Several code(and design) Qs/probs from an OCI newcomer

Several code(and design) Qs/probs from an OCI newcomer

Post by John Garne » Fri, 31 Aug 2001 01:23:24



Hi,

I'm sorry to be taking up so much of your all of your times but I've
come up against some problems with Oracle's features (or limits) that we
weren't expecting. We have previously used Postgres with our product
with the idea that we'd make it possible to use other (suitable)
databases too when we got round to it, and if it became worthwhile. So
stuff was written as generically as possible and trying to stick to SQL
standards. I know it's very hard sometimes and we had to make sacrifices
to this idealogy for functionality and performance in some cases, but we
hoped it wouldn't be too difficult to port to another database when the
time came. So we came to look at Oracle support (the powers that be
decided it was wanted) for the new version. And doing it using the OCI
way rather than going the ODBC way, for speed (the boost will be worth
it, we hope). Postgres non-odbc is just fine and dead easy using the
libraries.

Unfortunately Oracle falls down a lot where we didn't expect it to with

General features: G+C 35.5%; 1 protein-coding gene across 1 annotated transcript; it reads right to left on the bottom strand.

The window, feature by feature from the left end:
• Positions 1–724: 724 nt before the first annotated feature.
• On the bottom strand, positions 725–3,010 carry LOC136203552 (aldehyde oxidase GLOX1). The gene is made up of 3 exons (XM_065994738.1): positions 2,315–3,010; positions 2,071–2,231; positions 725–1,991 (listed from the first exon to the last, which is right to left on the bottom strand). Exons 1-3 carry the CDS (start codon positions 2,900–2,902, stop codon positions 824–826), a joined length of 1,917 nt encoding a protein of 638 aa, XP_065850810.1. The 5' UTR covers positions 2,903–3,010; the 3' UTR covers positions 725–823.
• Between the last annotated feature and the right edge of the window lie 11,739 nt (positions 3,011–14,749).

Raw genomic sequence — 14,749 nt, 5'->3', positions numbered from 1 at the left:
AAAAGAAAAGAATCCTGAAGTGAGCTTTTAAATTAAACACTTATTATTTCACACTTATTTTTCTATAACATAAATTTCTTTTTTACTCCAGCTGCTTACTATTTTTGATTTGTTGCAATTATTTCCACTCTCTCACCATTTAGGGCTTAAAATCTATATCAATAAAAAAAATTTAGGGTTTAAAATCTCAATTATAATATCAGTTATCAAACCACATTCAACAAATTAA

respect to Postgres (yeah I know Oracle's got lots of other things going
for it - like decent backup and recovery procedures, better product
support and docs and etc....). I'm not trying to invite flames so please
don't start, just stating some facts.

1) Oracle 8i is not SQL92 compliant in the area of NULLs/empty strings -
so how can you store an empty string in a column? I took a look at
Oracle 9i too, doesn't look like they've fixed it yet from the bits I've
had a short browse at (the 8i docs say they will fix it in a future
version).

We don't want unset (NULL) strings getting confused with set-but-empty
ones (we use this in filters, if a field is NULL don't include it in the
filter otherwise it must match the appropriate value). We also don't
want to have to set a separate boolean-type flag saying whether a field
is actually not set or just empty if it is set.

2) The 4k limit for strings - ok for half the strings we use, but for
others we want to use LONG (LONG VARCHAR) having read the docs, cos
LOB's just don't have the same ease of use and we want to treat the data
like a varchar (for ease of coding, plus fewer changes to port it to
Oracle in the C++ class used to implement our Oracle support), but LONGs
are apparently being deprecated in future Oracle versions so we perhaps